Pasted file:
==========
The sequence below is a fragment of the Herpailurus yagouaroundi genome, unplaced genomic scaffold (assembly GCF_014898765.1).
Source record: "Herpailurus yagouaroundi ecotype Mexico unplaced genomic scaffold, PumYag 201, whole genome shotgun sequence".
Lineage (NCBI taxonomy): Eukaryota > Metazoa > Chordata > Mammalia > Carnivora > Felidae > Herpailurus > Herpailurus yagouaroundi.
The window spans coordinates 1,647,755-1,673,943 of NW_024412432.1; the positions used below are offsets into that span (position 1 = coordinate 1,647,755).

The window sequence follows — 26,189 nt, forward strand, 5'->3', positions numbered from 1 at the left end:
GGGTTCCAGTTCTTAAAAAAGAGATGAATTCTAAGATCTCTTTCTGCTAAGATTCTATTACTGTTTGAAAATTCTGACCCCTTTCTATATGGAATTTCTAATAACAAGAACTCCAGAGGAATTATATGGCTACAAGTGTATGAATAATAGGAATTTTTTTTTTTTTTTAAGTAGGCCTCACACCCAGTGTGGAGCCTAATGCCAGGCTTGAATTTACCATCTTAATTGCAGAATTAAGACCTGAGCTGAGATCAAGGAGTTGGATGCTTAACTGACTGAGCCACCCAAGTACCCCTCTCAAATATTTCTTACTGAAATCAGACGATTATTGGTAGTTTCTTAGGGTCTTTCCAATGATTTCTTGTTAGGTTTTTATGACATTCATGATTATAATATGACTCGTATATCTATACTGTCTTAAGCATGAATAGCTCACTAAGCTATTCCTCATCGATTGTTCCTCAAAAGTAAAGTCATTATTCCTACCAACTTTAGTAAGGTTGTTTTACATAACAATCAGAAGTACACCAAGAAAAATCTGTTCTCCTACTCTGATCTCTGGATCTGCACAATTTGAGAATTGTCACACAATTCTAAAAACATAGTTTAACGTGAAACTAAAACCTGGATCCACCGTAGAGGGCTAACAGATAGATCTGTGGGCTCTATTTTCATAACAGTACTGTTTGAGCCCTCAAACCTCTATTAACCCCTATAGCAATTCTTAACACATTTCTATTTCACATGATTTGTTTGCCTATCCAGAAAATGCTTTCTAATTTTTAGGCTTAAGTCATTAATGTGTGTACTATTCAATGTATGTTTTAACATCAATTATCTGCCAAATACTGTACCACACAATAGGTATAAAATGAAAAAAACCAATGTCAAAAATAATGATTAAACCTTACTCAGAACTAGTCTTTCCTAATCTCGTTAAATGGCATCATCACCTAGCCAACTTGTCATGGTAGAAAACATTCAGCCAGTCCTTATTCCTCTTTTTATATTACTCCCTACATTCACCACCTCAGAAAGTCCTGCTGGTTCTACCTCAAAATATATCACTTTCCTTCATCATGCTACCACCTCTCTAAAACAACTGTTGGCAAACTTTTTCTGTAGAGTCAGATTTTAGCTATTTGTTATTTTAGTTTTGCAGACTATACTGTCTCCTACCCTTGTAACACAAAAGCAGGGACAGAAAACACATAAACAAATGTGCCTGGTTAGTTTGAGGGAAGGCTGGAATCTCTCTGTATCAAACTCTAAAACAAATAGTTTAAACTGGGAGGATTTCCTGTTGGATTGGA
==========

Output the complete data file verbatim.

The sequence below is a fragment of the Herpailurus yagouaroundi genome, unplaced genomic scaffold (assembly GCF_014898765.1).
Source record: "Herpailurus yagouaroundi ecotype Mexico unplaced genomic scaffold, PumYag 201, whole genome shotgun sequence".
Lineage (NCBI taxonomy): Eukaryota > Metazoa > Chordata > Mammalia > Carnivora > Felidae > Herpailurus > Herpailurus yagouaroundi.
The window spans coordinates 1,647,755-1,673,943 of NW_024412432.1; the positions used below are offsets into that span (position 1 = coordinate 1,647,755).

The window sequence follows — 26,189 nt, forward strand, 5'->3', positions numbered from 1 at the left end:
GGGTTCCAGTTCTTAAAAAAGAGATGAATTCTAAGATCTCTTTCTGCTAAGATTCTATTACTGTTTGAAAATTCTGACCCCTTTCTATATGGAATTTCTAATAACAAGAACTCCAGAGGAATTATATGGCTACAAGTGTATGAATAATAGGAATTTTTTTTTTTTTTTAAGTAGGCCTCACACCCAGTGTGGAGCCTAATGCCAGGCTTGAATTTACCATCTTAATTGCAGAATTAAGACCTGAGCTGAGATCAAGGAGTTGGATGCTTAACTGACTGAGCCACCCAAGTACCCCTCTCAAATATTTCTTACTGAAATCAGACGATTATTGGTAGTTTCTTAGGGTCTTTCCAATGATTTCTTGTTAGGTTTTTATGACATTCATGATTATAATATGACTCGTATATCTATACTGTCTTAAGCATGAATAGCTCACTAAGCTATTCCTCATCGATTGTTCCTCAAAAGTAAAGTCATTATTCCTACCAACTTTAGTAAGGTTGTTTTACATAACAATCAGAAGTACACCAAGAAAAATCTGTTCTCCTACTCTGATCTCTGGATCTGCACAATTTGAGAATTGTCACACAATTCTAAAAACATAGTTTAACGTGAAACTAAAACCTGGATCCACCGTAGAGGGCTAACAGATAGATCTGTGGGCTCTATTTTCATAACAGTACTGTTTGAGCCCTCAAACCTCTATTAACCCCTATAGCAATTCTTAACACATTTCTATTTCACATGATTTGTTTGCCTATCCAGAAAATGCTTTCTAATTTTTAGGCTTAAGTCATTAATGTGTGTACTATTCAATGTATGTTTTAACATCAATTATCTGCCAAATACTGTACCACACAATAGGTATAAAATGAAAAAAACCAATGTCAAAAATAATGATTAAACCTTACTCAGAACTAGTCTTTCCTAATCTCGTTAAATGGCATCATCACCTAGCCAACTTGTCATGGTAGAAAACATTCAGCCAGTCCTTATTCCTCTTTTTATATTACTCCCTACATTCACCACCTCAGAAAGTCCTGCTGGTTCTACCTCAAAATATATCACTTTCCTTCATCATGCTACCACCTCTCTAAAACAACTGTTGGCAAACTTTTTCTGTAGAGTCAGATTTTAGCTATTTGTTATTTTAGTTTTGCAGACTATACTGTCTCCTACCCTTGTAACACAAAAGCAGGGACAGAAAACACATAAACAAATGTGCCTGGTTAGTTTGAGGGAAGGCTGGAATCTCTCTGTATCAAACTCTAAAACAAATAGTTTAAACTGGGAGGATTTCCTGTTGGATTGGA